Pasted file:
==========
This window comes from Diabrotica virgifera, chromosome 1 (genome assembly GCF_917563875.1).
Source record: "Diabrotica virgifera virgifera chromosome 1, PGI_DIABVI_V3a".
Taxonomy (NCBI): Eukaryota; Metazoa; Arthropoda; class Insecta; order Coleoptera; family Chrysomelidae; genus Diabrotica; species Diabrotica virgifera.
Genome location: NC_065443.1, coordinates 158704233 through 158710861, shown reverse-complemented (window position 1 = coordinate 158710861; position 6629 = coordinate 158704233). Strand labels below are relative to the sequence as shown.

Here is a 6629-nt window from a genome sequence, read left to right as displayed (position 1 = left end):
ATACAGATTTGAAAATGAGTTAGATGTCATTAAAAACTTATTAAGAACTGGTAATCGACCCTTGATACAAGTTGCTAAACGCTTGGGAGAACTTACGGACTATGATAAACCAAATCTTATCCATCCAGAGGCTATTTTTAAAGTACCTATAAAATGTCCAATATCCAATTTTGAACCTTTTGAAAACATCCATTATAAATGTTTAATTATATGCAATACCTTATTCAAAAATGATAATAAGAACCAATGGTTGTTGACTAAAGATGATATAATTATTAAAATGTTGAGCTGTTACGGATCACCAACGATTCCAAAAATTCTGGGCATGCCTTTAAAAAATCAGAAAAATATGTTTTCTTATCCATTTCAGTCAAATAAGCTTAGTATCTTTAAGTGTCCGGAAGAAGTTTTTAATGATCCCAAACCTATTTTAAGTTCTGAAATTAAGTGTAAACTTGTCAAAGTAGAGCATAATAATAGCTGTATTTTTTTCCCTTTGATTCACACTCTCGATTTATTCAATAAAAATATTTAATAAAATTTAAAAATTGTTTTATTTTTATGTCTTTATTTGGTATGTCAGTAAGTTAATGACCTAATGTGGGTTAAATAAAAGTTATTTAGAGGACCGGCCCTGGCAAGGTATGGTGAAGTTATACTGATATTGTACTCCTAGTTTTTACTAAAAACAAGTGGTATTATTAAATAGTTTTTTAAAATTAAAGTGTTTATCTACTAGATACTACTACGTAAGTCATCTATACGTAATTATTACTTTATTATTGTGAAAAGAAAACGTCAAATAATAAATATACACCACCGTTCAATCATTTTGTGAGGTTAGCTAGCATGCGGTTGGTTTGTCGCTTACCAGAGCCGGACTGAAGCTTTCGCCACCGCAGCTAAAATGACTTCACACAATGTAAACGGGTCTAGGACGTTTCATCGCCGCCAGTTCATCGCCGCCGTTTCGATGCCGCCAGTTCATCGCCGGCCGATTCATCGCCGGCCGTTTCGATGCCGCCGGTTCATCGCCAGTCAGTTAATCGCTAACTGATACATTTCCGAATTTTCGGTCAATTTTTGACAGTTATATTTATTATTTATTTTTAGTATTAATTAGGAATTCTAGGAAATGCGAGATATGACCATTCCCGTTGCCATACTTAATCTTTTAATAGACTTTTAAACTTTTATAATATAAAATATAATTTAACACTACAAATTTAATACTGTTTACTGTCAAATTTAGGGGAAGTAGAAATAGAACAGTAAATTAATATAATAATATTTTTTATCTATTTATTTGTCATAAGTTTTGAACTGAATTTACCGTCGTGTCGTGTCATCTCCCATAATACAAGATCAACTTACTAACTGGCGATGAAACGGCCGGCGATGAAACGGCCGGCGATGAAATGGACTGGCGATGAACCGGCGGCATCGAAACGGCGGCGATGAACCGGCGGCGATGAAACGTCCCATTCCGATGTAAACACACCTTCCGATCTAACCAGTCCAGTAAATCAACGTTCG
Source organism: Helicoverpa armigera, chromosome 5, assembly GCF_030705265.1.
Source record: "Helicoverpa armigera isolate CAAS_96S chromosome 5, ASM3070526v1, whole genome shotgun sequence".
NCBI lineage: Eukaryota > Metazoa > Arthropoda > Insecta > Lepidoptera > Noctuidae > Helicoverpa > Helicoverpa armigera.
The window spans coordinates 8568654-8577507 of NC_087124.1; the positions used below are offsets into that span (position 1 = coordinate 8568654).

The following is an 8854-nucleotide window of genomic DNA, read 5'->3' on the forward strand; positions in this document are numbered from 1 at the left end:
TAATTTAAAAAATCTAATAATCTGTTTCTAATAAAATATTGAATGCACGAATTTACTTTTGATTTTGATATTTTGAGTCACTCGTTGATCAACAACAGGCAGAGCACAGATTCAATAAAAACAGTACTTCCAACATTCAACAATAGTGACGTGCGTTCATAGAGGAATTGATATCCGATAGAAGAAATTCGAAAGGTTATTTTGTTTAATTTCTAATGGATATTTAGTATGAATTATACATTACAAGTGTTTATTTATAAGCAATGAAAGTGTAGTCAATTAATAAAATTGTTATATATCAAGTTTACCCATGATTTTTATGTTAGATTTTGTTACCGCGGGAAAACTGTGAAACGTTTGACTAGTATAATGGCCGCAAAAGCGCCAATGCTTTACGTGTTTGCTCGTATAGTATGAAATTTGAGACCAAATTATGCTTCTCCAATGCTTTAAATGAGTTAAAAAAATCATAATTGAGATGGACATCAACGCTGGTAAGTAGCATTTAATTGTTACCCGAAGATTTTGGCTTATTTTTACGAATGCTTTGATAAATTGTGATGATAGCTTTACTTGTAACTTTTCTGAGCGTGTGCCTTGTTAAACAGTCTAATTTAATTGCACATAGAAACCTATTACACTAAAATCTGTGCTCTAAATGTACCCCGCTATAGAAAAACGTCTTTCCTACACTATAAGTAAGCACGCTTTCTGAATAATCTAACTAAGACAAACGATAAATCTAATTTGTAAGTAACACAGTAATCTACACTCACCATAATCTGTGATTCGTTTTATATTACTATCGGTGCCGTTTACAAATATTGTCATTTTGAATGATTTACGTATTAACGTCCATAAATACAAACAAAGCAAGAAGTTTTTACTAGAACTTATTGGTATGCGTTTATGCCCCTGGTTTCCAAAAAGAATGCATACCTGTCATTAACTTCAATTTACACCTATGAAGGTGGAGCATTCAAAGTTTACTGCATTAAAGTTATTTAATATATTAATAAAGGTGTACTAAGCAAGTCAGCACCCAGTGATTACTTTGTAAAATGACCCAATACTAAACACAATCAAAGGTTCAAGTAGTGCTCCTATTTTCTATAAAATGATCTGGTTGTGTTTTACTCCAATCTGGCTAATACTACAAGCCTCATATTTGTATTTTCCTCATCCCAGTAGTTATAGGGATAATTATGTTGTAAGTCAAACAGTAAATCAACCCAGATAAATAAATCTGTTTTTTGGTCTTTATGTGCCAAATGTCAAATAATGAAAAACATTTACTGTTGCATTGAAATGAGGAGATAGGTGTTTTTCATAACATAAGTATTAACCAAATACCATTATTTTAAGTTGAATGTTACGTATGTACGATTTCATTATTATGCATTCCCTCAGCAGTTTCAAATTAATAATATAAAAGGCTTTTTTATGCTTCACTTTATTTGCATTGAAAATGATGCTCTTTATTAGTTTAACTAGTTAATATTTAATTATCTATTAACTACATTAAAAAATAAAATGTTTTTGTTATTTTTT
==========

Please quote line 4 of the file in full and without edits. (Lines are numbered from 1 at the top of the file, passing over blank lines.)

Genome location: NC_065443.1, coordinates 158704233 through 158710861, shown reverse-complemented (window position 1 = coordinate 158710861; position 6629 = coordinate 158704233). Strand labels below are relative to the sequence as shown.